year marks the anniversary of one of the most tragic events in
NYC, as well as the country. The city experienced its darkest
moments as all energies focused on the common good of a united
nat+ion. As fundamental as education is, it took a back seat to
the securing and rebuilding of lower Manhattan’s community and
NYC’s financial district. Leadership played a key role in the
stabilizing of our city at that heightened time in our history.
Our political leaders and citizens displayed a strength and courage
that gave the city the confidence to move forward as a unified
While the city was trying to recuperate from the deva0station,
the NY Court of Appeals determined [4 to 5] that an 8th grade
education is sufficient for students to become productive
citizens. One year after that horrific ordeal, children are still
suffering from that old, traditional form of post-slavery education.
We must start educating our children for academic achievement
across the board. Steps have been taken during the aftermath of
9/11 that indicate we are moving in a direction that could make
On June 10, 2002 legislation was signed into law giving control
of the New York City public school system to the Mayor. Included
in the law was a “maintenance of effort” clause that should increase,
not decrease, public school funding in our city. Parents feel
that someone has to be held accountable if this criminal assault
against our children is to continue another day. The Mayor selected
his chancellor, Joel Klein, who has already reached out to the
United Parents Associations of NYC (UPA) before taking office.
He has also made a difference after his first week on the job
by reversing, with the stroke of his pen, what ex-chancellor Harold
Levy had agreed upon with
the teacher’s union regarding the 20 minutes per day of additional
classroom instruction time. The chancellor added two full days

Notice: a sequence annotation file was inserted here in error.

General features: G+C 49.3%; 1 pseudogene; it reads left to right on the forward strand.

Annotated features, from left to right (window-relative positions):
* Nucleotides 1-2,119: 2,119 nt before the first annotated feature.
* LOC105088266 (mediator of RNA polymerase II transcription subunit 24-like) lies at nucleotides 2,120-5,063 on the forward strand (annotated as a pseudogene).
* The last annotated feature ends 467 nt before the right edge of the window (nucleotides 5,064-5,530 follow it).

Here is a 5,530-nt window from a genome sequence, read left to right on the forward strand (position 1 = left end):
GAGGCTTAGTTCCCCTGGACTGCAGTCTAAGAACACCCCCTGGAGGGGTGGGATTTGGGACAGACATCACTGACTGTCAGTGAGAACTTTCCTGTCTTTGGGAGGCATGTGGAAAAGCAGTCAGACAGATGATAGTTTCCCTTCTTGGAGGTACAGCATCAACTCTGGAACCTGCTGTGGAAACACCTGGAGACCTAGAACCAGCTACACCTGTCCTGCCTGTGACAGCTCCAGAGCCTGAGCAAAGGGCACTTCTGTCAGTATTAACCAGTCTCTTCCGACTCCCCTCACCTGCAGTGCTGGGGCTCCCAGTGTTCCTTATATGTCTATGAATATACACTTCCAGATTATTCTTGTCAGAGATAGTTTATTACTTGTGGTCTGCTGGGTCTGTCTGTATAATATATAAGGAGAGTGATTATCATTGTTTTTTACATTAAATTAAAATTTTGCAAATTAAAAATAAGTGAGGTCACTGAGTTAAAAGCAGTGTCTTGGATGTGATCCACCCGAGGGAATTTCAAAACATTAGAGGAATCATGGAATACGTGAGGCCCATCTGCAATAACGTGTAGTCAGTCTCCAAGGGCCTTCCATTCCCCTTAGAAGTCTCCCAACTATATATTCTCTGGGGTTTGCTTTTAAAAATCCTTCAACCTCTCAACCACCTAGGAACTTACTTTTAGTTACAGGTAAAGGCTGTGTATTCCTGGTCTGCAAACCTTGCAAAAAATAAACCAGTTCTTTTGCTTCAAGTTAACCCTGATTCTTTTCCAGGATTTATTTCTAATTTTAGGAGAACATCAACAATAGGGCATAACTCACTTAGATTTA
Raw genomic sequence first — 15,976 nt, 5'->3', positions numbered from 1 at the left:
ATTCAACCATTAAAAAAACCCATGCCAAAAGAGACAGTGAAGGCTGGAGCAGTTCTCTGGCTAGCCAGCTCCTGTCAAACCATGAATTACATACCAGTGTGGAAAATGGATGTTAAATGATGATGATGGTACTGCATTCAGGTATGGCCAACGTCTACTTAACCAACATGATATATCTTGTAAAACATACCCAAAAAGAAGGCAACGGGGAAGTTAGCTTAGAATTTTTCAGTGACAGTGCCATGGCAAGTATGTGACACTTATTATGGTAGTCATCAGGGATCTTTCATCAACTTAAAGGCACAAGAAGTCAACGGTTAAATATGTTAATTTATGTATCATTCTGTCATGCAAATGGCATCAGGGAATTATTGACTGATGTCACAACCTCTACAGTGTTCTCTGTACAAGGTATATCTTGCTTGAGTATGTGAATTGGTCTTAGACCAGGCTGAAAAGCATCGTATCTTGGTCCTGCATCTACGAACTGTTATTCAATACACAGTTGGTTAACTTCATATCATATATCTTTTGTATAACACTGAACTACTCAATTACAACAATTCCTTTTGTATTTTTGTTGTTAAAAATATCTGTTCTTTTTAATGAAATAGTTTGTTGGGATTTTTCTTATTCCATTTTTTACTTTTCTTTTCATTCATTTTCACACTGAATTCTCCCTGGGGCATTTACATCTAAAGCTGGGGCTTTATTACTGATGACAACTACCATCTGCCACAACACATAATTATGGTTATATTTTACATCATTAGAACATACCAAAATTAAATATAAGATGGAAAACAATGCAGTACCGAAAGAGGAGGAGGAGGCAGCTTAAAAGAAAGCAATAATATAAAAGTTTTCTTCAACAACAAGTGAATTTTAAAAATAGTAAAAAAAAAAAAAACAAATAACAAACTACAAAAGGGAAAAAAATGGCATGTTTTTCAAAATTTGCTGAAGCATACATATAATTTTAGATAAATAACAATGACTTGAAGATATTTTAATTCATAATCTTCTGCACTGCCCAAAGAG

of classroom instruction by taking away two professional development
days from teachers. UPA immediately posted a gold star on Chancellor
Klein’s annual report card. That this happened so swiftly shows
the cooperation of the teacher’s union in a light that parents
have been pointing towards for sometime. Now that the smoke has
cleared from 9/11, that light should illuminate brighter than
ever before. UPA applauds the union and the Mayor for allowing
children to come first. Now, we need to be vigilant and attentive
towards the course of action being laid out for our children’s
academic achievement. Parents, our children must succeed–there
is no alternative! Teachers will now earn a fair and competitive
wage. 9/11 has become a symbol of strength to our nation and has
attracted a record number of new teachers this year with certifications
The Federal government has re-authorized Title 1, the “No Child
Left Behind” legislation that will bring resources to parents
who have children attending non-achieving schools throughout our
While serving on State Assembly Speaker Sheldon Silver’s Task
Force on School Governance this year, UPA fought hard for parental
representation on any reconstituted board of Education. And, parents
behold; a precedent was set appointing five parents to the New
York City Board on Education Policy.
We have already proven, as a city, that we can accomplish the
rebuilding process–especially when everyone is committed.
Imagine what we could do if we set our sights on educational achievement!
We can no longer wait for another generation of “victims” to arise.
Parents, should we accept a merely “adequate education?” Should
we expect more from the NYC Dept. of Education? I think you know
the answers. It is time to take a stand on our children’s education
and Leave No Parent Behind!#
Clayton is President of the United Parents Associations of New
York City, Inc.
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